Since stepping out into loggia to face the multitude of cheering Catholics in St. Peter’s Square six years ago, Pope Francis has been all about prayer. Before he started his first prayer for the people who waited to hear him speak, he asked them to pray for his predecessor, Pope Emeritus Benedict XVI. In an unexpected move, he also asked the crowd to pray for him before humbly bowing before them to receive their blessing. “Pray for me,” in fact, is a request made often by a man who clearly believes in the relevance and power of prayer.
My Pope highlights three instances when Lolo Kiko talked about prayer—from what it’s all about and what it takes to be effective to what it means to him.
Also Read: Pope Francis’ Prayer of the Five Fingers
“You pray for the hungry, then you feed them. That is how prayer works.”
This message wasn’t just meant for the countless starving people in the world and the Pope’s mission to end global hunger. It also refers to our attitude toward prayer. While it’s okay to ask God to step in and eradicate world hunger, it is just as important for us to do something about it.
So get up and move: study to ace a difficult exam, put in extra hours at work to earn more for your family, draw on your willpower to overcome temptation, or in the aforementioned example, feed the hungry. By acting upon your prayer requests (instead of just sitting there and waiting for miracles to fall on your lap), who knows? God could use you as the instrument through which He answers your own prayers.
“To be friends with God means to pray with simplicity, like children talking to their parents.”
Prayer, or communicating with God to ask for help or forgiveness, or to praise Him and give thanks, is a personal thing––and we each have our own unique and special way of doing this. From Pope Francis’ message, prayer with all the whistles and bells isn’t necessary for a Higher Being who is more like a parent or friend. Just speak simply and sincerely; God knows us inside and out and won’t judge us if we forego ceremonies and rituals and simply ask for something or apologize for the gravest of sins.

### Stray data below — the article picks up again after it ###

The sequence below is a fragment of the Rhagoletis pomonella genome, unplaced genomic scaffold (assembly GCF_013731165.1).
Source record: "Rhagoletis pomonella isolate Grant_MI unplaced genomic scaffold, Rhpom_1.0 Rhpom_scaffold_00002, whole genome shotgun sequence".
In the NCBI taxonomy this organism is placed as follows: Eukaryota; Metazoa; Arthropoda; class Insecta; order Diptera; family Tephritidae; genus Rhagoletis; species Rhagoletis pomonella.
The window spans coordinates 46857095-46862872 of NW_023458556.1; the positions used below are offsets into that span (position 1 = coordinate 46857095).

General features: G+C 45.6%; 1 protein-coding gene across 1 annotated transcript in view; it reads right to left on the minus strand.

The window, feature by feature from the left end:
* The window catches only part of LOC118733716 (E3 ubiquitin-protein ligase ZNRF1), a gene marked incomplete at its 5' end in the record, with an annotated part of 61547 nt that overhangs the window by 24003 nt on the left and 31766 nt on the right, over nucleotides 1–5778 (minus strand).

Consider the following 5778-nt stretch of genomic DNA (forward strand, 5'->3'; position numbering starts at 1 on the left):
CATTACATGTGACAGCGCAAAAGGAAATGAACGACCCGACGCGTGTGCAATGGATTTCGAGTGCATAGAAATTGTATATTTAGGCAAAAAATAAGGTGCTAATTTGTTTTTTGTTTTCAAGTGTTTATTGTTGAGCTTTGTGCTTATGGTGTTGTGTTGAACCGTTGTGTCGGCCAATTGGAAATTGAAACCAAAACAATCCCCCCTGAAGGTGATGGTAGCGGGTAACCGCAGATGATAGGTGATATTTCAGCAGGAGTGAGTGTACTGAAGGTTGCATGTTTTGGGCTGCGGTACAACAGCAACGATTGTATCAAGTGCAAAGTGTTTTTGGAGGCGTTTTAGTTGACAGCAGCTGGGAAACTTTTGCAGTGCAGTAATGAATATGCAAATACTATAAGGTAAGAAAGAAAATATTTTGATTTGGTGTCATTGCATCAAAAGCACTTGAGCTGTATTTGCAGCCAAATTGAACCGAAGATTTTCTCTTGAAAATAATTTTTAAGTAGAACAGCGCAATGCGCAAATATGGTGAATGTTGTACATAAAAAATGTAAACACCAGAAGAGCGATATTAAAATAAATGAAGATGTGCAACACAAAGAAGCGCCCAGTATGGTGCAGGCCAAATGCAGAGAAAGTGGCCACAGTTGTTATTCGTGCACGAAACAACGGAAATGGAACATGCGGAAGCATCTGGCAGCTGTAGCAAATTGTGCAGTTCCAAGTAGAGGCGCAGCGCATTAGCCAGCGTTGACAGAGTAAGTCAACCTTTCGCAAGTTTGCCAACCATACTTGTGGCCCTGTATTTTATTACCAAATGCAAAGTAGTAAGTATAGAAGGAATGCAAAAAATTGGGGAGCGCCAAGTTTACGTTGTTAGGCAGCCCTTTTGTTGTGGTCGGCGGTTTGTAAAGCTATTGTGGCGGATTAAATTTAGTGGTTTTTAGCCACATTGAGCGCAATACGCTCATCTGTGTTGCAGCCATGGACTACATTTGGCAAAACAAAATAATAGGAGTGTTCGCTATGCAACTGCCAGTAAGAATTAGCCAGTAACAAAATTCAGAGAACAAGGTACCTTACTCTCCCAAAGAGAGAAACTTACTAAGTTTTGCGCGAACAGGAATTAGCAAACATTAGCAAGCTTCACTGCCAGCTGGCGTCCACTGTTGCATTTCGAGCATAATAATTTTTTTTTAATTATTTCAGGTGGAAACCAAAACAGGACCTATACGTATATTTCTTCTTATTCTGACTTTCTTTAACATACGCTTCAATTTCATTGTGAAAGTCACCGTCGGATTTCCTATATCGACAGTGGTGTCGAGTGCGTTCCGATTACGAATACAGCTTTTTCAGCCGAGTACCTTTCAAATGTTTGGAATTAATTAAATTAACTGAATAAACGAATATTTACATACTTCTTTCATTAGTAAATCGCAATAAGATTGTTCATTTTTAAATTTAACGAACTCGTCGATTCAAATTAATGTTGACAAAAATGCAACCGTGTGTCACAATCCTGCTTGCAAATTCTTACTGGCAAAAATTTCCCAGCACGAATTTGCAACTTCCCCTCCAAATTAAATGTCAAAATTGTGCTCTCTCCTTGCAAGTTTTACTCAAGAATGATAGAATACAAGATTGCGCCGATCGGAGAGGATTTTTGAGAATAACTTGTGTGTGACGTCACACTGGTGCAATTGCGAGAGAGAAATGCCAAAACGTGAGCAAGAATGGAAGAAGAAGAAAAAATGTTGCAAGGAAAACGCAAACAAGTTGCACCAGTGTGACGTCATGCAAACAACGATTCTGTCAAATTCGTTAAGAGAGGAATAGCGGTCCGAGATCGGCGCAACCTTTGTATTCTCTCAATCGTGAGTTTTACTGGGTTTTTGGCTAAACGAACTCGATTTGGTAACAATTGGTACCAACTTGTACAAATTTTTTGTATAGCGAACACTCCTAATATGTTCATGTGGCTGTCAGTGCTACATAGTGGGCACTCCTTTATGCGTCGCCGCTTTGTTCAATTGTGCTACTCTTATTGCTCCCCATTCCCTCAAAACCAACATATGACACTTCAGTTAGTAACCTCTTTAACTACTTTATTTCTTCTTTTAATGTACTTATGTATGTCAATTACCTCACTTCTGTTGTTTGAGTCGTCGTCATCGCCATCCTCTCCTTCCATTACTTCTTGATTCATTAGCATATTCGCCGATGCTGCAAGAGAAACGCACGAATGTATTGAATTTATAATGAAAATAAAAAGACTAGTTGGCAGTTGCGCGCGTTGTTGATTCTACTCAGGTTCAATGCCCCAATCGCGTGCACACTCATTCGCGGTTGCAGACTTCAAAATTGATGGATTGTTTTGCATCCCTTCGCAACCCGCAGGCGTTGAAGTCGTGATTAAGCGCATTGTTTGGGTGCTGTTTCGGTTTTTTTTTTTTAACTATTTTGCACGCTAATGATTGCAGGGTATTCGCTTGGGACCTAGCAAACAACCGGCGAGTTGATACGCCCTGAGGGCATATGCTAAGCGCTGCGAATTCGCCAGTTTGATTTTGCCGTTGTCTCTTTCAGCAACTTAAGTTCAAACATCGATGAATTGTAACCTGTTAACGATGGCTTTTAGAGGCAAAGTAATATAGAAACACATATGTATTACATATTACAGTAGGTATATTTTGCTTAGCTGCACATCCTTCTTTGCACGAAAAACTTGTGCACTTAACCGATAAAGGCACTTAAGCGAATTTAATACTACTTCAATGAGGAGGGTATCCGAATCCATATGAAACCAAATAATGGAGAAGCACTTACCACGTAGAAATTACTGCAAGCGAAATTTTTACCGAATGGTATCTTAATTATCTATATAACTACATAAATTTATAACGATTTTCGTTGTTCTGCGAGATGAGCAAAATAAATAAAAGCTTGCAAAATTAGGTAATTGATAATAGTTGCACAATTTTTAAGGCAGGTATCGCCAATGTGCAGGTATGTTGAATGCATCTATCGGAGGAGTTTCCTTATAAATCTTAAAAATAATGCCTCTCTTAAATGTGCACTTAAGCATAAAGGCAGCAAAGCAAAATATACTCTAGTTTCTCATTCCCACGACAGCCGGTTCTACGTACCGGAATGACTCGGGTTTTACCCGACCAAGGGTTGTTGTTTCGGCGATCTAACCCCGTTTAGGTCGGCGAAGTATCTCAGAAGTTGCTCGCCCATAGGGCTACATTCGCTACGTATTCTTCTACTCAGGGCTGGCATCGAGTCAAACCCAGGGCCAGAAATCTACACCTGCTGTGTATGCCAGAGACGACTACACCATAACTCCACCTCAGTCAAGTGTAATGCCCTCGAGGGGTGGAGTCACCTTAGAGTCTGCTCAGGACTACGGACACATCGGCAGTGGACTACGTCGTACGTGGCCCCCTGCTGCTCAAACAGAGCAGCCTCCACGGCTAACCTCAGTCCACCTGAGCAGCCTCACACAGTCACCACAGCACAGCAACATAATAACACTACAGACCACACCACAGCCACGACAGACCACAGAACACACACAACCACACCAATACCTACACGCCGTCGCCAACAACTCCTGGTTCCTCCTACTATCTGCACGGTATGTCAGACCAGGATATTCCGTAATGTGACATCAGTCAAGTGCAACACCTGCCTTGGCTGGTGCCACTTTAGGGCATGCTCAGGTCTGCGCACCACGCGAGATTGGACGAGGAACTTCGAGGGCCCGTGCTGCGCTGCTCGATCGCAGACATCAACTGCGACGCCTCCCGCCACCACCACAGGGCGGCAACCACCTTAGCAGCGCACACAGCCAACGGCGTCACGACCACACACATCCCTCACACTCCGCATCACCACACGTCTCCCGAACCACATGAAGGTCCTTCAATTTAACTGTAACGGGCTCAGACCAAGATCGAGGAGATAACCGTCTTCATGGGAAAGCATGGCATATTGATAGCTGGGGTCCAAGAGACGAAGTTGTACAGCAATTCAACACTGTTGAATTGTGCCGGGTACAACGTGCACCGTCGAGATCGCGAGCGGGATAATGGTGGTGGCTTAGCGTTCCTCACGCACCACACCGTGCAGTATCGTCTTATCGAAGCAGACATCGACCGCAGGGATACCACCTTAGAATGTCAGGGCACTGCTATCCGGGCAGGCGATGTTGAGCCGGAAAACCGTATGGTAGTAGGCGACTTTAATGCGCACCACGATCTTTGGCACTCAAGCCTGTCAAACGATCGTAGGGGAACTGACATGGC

“The one who listens attentively to the Word of God and truly prays, always asks the Lord: what is your will for me?”
Prayer, as Pope Francis points out, isn’t just about speaking from the heart and asking for what we want—it’s also about listening and discerning God’s message for us. Some people say they hear the answer to their prayer through a voice in their head. Others say it comes through signs like the proverbial white rose, and still, others believe the answer comes through other people’s words and actions.
If prayer is about communicating, then it is a two-way conversation. Sit in silence after you’ve poured your heart out to reflect upon the words of your prayer and, more importantly, to listen to what God wants you to know.
Bonus! In the book A Big Heart Open to God: An Interview with Pope Francis, Fr. Antonio Spadaro, SJ, asks Pope Francis about his preferred way to pray. His reply, a combination of traditional prayers and personal reflection throughout the day, will have us thinking about our own style of worship and thanks.
“I pray the breviary every morning. I like to pray with the psalms. Then, later, I celebrate Mass. I pray the Rosary. What I really prefer is adoration in the evening, even when I get distracted and think of other things, or even fall asleep praying. In the evening then, between seven and eight o’clock, I stay in front of the Blessed Sacrament for an hour in adoration. But I pray mentally even when I am waiting at the dentist or at other times of the day.
“I ask myself: ‘What have I done for Christ? What am I doing for Christ? What should I do for Christ?’ But above all, I also know that the Lord remembers me. I can forget about him, but I know that he never, ever forgets me.”